UK power utility SSE is proposing to close the remaining operational units at Fiddler’s Ferry Coal-Fired Power Station citing financial challenges among other reasons.
Fiddler’s Ferry has had limited success in the UK Government’s Capacity Market auctions and its current contract will end in September 2019.
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Its financial performance has deteriorated to unsustainable levels, with losses around £40 million ($45 million) in SSE’s last financial year and projections for further losses in future years.
Following collective consultation on the proposed closure, SSE stated it will look at options to redeploy employees, while some will have a continuing role in managing the decommissioning of the plant and SSE will also offer voluntary redundancy on enhanced terms.
Stephen Wheeler, managing director of Thermal Energy at SSE, said: “The proposed closure of SSE’s coal-fired power station at Fiddler’s Ferry is a very difficult decision because of the impact on our employees and contractors at the station, their families and the local community.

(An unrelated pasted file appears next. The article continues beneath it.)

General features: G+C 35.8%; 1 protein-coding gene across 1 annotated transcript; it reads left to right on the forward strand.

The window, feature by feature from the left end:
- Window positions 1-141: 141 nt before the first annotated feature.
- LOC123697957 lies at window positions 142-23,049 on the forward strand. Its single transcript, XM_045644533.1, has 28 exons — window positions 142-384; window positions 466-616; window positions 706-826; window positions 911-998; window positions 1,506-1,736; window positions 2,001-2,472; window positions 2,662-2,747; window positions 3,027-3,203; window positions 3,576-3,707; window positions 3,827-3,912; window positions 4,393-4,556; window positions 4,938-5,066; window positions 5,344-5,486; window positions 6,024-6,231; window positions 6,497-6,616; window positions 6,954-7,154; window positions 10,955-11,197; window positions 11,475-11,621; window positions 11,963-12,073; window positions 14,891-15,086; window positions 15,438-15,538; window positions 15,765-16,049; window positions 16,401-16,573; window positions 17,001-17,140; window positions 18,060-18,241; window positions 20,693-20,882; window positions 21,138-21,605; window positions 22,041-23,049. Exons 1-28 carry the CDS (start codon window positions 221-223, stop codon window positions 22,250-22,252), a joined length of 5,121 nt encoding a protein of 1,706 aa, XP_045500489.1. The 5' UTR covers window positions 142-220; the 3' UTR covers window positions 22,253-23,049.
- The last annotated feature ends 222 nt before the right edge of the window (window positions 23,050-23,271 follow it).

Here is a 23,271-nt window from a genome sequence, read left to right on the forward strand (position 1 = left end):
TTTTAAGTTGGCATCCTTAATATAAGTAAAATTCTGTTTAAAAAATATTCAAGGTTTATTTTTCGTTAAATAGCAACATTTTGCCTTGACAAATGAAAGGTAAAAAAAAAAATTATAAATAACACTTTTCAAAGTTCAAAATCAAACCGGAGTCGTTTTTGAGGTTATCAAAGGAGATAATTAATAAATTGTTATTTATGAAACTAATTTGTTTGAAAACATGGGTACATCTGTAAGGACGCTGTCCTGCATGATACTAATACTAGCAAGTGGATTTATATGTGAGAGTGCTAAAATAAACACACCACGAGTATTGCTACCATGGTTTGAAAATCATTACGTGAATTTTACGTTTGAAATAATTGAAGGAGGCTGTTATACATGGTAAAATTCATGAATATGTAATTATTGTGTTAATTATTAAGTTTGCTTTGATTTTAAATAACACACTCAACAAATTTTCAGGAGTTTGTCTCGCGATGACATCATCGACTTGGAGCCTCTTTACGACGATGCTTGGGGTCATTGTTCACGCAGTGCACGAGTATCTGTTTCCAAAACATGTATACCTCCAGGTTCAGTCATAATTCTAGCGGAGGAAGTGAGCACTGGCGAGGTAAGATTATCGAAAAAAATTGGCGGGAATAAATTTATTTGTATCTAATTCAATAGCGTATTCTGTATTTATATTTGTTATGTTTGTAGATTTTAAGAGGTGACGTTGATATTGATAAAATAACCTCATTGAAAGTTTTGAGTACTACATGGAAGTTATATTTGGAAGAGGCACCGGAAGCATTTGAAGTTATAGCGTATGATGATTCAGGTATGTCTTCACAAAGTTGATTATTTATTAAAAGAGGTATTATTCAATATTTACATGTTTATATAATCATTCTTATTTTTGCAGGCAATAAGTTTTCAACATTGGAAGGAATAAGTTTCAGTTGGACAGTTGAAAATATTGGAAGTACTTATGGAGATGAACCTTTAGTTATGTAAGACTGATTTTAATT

“Financially, the station is making significant losses and our projections show that this will continue to be the case as the UK looks to phase out coal-fired generation by 2025 at the
At nearly 50 years old, the station is unable to compete with more efficient and modern gas and renewable generation.
“We have a talented and dedicated team at Fiddler’s Ferry and our priority is to support employees and ensure they have a range of options available to them for the future. SSE is proud of the social and economic contributions the station and our employees have made for the local area and wider society.”
Ending unabated coal-fired electricity generation
The operational units at Fiddler’s Ferry have a combined capacity of 1,510MW and hold Transmission Entry Capacity (the right to export power onto the transmission system) of 1,455MW.
In pursuit of a greener power system, Fiddler’s Ferry is SSE’s last remaining coal-fired power station.
As national and international policies focus on promoting lower-carbon forms of electricity generation in a bid to tackle climate change, the economics of coal-fired stations have become increasingly challenged.
The UK has committed to ending unabated coal-fired electricity generation by 2025, and this week the government confirmed it would legislate to achieve a net zero carbon emissions target by 2050.